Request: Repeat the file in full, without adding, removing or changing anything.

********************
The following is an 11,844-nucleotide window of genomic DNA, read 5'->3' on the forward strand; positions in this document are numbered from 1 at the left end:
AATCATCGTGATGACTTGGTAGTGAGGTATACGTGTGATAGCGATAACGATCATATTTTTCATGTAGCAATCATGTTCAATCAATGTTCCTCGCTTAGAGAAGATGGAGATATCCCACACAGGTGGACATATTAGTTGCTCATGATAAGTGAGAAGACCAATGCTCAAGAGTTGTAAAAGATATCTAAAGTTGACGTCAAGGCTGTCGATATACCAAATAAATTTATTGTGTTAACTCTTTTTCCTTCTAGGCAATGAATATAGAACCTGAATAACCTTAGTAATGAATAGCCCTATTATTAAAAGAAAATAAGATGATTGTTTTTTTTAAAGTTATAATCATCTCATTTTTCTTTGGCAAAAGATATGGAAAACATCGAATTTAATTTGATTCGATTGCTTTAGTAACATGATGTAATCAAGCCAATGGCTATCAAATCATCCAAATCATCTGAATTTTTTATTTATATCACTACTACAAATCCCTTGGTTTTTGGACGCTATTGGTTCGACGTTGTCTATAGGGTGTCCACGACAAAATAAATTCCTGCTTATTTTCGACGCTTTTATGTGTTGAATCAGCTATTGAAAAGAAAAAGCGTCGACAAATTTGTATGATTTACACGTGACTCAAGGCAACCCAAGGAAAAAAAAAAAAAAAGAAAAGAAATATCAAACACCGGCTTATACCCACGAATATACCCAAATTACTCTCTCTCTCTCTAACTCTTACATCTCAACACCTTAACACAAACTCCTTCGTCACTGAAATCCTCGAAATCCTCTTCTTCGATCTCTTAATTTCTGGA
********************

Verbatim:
The following is an 11,844-nucleotide window of genomic DNA, read 5'->3' on the forward strand; positions in this document are numbered from 1 at the left end:
AATCATCGTGATGACTTGGTAGTGAGGTATACGTGTGATAGCGATAACGATCATATTTTTCATGTAGCAATCATGTTCAATCAATGTTCCTCGCTTAGAGAAGATGGAGATATCCCACACAGGTGGACATATTAGTTGCTCATGATAAGTGAGAAGACCAATGCTCAAGAGTTGTAAAAGATATCTAAAGTTGACGTCAAGGCTGTCGATATACCAAATAAATTTATTGTGTTAACTCTTTTTCCTTCTAGGCAATGAATATAGAACCTGAATAACCTTAGTAATGAATAGCCCTATTATTAAAAGAAAATAAGATGATTGTTTTTTTTAAAGTTATAATCATCTCATTTTTCTTTGGCAAAAGATATGGAAAACATCGAATTTAATTTGATTCGATTGCTTTAGTAACATGATGTAATCAAGCCAATGGCTATCAAATCATCCAAATCATCTGAATTTTTTATTTATATCACTACTACAAATCCCTTGGTTTTTGGACGCTATTGGTTCGACGTTGTCTATAGGGTGTCCACGACAAAATAAATTCCTGCTTATTTTCGACGCTTTTATGTGTTGAATCAGCTATTGAAAAGAAAAAGCGTCGACAAATTTGTATGATTTACACGTGACTCAAGGCAACCCAAGGAAAAAAAAAAAAAAAGAAAAGAAATATCAAACACCGGCTTATACCCACGAATATACCCAAATTACTCTCTCTCTCTCTAACTCTTACATCTCAACACCTTAACACAAACTCCTTCGTCACTGAAATCCTCGAAATCCTCTTCTTCGATCTCTTAATTTCTGGA